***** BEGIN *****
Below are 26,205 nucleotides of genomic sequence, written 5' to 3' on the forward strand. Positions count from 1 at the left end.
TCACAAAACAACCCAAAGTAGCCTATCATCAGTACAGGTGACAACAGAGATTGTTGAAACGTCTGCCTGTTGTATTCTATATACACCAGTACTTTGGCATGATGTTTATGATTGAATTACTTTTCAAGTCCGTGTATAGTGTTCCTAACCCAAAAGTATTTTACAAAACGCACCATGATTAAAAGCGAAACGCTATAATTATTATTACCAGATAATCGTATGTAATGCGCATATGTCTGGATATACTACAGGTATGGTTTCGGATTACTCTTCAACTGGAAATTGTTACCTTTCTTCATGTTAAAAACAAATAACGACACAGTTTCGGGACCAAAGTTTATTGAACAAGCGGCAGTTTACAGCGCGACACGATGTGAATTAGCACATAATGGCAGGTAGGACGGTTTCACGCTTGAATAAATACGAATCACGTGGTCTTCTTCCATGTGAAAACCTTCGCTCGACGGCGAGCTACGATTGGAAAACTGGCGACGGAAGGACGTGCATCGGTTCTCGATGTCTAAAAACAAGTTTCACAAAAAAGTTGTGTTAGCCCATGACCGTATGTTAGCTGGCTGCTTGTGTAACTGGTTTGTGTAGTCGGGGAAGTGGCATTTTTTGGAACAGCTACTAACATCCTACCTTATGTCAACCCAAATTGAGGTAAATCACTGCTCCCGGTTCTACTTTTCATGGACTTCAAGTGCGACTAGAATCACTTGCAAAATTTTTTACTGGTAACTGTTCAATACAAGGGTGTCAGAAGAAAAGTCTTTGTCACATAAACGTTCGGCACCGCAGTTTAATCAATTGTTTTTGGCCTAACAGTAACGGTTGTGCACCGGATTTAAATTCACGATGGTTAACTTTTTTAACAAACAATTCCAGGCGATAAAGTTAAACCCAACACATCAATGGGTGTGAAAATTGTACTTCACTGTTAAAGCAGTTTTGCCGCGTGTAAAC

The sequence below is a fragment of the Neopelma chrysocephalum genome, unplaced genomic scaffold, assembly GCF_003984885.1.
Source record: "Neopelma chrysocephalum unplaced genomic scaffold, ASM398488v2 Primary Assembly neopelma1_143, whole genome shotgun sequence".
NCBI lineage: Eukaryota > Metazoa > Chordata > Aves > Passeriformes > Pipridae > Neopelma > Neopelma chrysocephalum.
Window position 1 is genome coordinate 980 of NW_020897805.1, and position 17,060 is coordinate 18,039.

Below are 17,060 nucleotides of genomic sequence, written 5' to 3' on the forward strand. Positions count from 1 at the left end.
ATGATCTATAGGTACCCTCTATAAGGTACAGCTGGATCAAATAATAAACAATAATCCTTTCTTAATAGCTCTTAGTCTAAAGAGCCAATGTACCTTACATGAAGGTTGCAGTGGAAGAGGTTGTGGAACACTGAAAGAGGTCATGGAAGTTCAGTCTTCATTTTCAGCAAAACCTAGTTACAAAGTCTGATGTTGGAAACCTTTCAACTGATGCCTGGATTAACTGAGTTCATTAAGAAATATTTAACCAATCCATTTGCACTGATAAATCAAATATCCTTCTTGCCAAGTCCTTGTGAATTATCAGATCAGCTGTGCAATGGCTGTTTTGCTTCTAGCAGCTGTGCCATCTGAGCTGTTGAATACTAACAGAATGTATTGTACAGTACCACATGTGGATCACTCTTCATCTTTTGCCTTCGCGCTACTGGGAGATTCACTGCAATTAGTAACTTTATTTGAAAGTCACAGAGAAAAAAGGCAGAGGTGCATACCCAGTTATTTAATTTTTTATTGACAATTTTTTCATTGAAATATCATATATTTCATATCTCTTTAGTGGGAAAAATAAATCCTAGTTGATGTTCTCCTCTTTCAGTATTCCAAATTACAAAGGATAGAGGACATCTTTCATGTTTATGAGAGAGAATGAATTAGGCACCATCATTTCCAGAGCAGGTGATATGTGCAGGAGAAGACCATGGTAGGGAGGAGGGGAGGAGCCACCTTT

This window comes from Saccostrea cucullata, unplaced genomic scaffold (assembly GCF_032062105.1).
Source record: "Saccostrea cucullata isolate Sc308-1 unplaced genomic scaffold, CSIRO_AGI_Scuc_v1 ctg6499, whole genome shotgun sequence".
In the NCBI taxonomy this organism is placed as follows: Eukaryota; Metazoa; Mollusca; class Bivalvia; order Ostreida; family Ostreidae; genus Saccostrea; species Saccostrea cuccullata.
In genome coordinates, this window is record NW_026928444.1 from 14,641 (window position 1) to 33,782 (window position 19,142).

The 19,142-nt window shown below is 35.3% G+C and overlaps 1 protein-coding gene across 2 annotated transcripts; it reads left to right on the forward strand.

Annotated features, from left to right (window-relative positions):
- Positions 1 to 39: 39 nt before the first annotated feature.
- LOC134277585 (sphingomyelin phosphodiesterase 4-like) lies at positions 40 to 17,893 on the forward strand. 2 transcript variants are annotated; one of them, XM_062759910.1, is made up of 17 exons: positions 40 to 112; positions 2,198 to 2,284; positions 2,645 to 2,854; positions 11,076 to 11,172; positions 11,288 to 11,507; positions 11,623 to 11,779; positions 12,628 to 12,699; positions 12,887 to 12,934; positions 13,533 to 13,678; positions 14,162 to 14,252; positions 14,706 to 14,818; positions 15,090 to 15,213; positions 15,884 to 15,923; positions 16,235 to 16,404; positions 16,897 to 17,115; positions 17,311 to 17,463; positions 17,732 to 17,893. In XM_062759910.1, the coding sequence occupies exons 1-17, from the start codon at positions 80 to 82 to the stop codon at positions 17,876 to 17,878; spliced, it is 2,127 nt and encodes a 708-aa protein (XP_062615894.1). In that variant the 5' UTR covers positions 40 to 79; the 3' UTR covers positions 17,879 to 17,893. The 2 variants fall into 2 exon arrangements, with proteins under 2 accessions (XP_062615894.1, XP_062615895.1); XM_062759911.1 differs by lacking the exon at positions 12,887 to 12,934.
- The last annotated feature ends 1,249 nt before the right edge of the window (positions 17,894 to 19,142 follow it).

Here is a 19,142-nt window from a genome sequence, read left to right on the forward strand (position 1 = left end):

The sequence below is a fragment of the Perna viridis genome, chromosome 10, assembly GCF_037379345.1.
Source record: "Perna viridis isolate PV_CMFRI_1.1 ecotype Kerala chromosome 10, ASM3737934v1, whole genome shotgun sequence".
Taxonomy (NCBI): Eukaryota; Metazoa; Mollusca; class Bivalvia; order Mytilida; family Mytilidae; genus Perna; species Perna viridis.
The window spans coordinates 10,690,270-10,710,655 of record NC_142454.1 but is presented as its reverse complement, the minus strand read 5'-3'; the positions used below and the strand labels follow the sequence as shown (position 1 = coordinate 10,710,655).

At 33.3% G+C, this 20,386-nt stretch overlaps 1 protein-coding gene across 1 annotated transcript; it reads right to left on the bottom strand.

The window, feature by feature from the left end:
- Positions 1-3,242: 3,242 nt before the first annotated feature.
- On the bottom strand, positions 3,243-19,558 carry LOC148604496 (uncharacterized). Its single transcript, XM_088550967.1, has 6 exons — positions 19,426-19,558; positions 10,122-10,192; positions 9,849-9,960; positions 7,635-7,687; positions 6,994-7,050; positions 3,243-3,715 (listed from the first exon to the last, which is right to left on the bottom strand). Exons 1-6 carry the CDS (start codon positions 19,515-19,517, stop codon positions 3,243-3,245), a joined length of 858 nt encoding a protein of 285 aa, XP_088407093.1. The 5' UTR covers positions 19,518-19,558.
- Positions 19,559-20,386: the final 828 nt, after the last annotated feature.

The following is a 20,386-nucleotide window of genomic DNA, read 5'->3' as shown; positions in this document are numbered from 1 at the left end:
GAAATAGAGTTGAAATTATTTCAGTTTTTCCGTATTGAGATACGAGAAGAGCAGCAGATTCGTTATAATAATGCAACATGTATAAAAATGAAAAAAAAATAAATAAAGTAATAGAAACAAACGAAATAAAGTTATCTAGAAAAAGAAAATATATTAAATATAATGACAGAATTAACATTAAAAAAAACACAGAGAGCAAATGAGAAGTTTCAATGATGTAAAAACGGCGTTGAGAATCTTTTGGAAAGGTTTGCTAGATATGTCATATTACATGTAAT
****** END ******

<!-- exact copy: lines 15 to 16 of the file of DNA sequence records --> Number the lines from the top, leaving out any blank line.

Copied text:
- Positions 1 to 39: 39 nt before the first annotated feature.
- LOC134277585 (sphingomyelin phosphodiesterase 4-like) lies at positions 40 to 17,893 on the forward strand. 2 transcript variants are annotated; one of them, XM_062759910.1, is made up of 17 exons: positions 40 to 112; positions 2,198 to 2,284; positions 2,645 to 2,854; positions 11,076 to 11,172; positions 11,288 to 11,507; positions 11,623 to 11,779; positions 12,628 to 12,699; positions 12,887 to 12,934; positions 13,533 to 13,678; positions 14,162 to 14,252; positions 14,706 to 14,818; positions 15,090 to 15,213; positions 15,884 to 15,923; positions 16,235 to 16,404; positions 16,897 to 17,115; positions 17,311 to 17,463; positions 17,732 to 17,893. In XM_062759910.1, the coding sequence occupies exons 1-17, from the start codon at positions 80 to 82 to the stop codon at positions 17,876 to 17,878; spliced, it is 2,127 nt and encodes a 708-aa protein (XP_062615894.1). In that variant the 5' UTR covers positions 40 to 79; the 3' UTR covers positions 17,879 to 17,893. The 2 variants fall into 2 exon arrangements, with proteins under 2 accessions (XP_062615894.1, XP_062615895.1); XM_062759911.1 differs by lacking the exon at positions 12,887 to 12,934.